Beets can be planted in the spring or the fall, and, like broccoli, can tolerate a little bit of cold weather. In the spring, set seeds in the ground 2-3 weeks before the last frost.
In southern climates, they may actually do better when planted in September and October. This is because the hot weather will make your beets bitter and pithy.
Whether in spring or fall, here are some quick planting tips for beets:
- Drag a line into the soil about 1/2 inch deep.
- Plant one seed every 1-2 inches in a row.
- Keep the rows spaced out at least 1 foot apart.
- After you plant the seeds in the soil carefully cover them up with dirt.
- Tap or press the ground, so it is more compact–I usually use my hand for this, and it will keep the soil nice and firm around the seed.
Label your garden (it’s far too easy to forget what you planted where!) and give water it in well. You should try to keep the soil moist as the beets are growing, particularly as they are getting started in those first few weeks.
Trick #3 For Perfect Beets: Protect the roots
While growing beets is reasonably low-maintenance, there are a few things you will need to do to ensure they grow properly. In the first couple of weeks as your beets sprout, you will need to thin out the seedlings so that the adult plants aren’t too crowded.
To thin your beets, use scissors to cut the excess seedlings at the soil level. You don’t want to pull them up as you may disturb the root system of the plants you want to keep. If you leave them and they’re crowded, your beets can be smaller and less tasty.
Don’t overdo it when thinning though. Leave enough growing beets so that the plants are 3-4 inches apart, then add some mulch to help protect the plant and keep it moist. Letting your beet plants dry out is a sure-fire way to get an unsatisfying crop.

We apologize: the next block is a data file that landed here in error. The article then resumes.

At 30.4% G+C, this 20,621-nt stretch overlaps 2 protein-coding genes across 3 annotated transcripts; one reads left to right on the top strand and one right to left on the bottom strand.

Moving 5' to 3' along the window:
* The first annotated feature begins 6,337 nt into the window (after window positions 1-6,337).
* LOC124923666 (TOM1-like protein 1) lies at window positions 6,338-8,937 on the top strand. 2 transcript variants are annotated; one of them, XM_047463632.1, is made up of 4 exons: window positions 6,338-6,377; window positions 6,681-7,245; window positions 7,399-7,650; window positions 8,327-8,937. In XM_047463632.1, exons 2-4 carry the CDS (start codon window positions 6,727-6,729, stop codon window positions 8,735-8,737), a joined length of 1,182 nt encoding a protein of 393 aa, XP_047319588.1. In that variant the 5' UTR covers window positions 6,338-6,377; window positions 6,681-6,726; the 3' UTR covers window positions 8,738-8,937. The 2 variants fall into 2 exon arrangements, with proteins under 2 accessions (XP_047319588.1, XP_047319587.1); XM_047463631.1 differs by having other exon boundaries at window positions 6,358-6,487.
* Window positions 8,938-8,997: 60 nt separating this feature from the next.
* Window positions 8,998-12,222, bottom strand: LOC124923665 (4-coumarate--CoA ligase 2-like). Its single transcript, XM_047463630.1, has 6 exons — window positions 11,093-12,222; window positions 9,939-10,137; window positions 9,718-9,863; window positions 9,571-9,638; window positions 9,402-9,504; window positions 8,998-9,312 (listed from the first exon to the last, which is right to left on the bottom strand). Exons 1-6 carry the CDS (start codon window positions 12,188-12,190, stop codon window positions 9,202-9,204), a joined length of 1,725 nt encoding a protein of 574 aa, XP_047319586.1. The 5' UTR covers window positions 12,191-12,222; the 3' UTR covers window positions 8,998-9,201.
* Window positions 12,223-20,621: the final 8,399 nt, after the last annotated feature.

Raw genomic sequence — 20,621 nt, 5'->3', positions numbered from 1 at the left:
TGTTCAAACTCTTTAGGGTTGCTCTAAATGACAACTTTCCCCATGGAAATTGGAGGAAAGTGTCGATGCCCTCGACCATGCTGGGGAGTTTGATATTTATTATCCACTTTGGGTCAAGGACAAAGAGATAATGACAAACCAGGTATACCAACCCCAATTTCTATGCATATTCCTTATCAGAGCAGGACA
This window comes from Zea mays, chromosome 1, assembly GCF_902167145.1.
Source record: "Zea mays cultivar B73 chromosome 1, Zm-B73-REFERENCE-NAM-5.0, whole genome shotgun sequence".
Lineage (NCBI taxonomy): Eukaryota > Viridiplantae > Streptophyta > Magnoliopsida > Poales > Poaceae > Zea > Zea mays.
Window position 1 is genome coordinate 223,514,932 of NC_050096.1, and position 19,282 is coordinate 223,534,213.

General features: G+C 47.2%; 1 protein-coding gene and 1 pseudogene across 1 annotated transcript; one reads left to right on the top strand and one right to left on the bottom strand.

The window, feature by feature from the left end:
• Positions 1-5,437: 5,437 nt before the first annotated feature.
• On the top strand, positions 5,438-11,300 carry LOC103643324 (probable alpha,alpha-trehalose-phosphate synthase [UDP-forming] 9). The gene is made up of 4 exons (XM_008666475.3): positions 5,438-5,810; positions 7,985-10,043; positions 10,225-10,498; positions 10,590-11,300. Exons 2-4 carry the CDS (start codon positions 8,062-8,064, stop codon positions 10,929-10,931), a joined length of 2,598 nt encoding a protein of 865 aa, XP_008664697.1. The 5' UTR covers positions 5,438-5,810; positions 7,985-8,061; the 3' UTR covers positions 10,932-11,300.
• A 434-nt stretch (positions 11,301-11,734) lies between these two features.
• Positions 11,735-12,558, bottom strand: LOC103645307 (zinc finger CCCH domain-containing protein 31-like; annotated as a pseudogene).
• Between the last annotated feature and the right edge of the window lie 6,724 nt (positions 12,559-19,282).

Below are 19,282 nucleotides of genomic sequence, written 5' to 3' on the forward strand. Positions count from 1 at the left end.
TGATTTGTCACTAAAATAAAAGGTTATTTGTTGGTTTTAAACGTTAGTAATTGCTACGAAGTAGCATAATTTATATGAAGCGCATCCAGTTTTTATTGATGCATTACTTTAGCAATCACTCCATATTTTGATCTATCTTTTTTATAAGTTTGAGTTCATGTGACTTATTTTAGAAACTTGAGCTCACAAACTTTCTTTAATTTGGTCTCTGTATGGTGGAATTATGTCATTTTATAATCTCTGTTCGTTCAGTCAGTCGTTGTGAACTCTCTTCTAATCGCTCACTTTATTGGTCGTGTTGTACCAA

Shallow beet roots can be disturbed easily so make sure to treat your soil gently while beets are growing. Another important tip is to make sure weeds don’t encroach into the space where the beets are planted.
Weeds are never a great addition to your garden, but this is particularly true with beets. Gently remove them without disturbing your plants because left alone, they will crowd root space and steal the nutrients you want the beets to get.
Growing Beets: Harvest Time!
As your beets grow, you can harvest some of the leaves (no more than 50%) for eating. Beet greens are some of my favorite greens. They’re quite tasty sauteed like spinach or turnip greens.
When they’re about 2 months old or the leaves are over 6 inches, it’s time to harvest the roots! Gently grasp your beet plant at the base and pull it out of the ground. You should have a perfect round beet!
Never cut the leaves off of them or it will cause the juice to seep out. Simply twist the leaves gently until they come off. Remember, you can eat the greens off of the beets, so don’t throw them away.
Keep the beets cold in the refrigerator, and they will last anywhere from 1-3 weeks. If you remove the top off of the beets, they will last a little bit longer. You can also store your harvest in the basement or another cool, moist, and dark place.
Beets can be canned, pickled, and dehydrated for use at a later date. Another simple option is to freeze them. You can keep beets in the freezer for up to a year—they’ll always be ready for you to enjoy.
Have fun growing your own beets!
Now you know how to grow beets, so you are all ready to start your latest crop! Enjoy your hard work with every juicy, earthy bite you take.
Last update on 2020-04-01 / Affiliate links / Images from Amazon Product Advertising API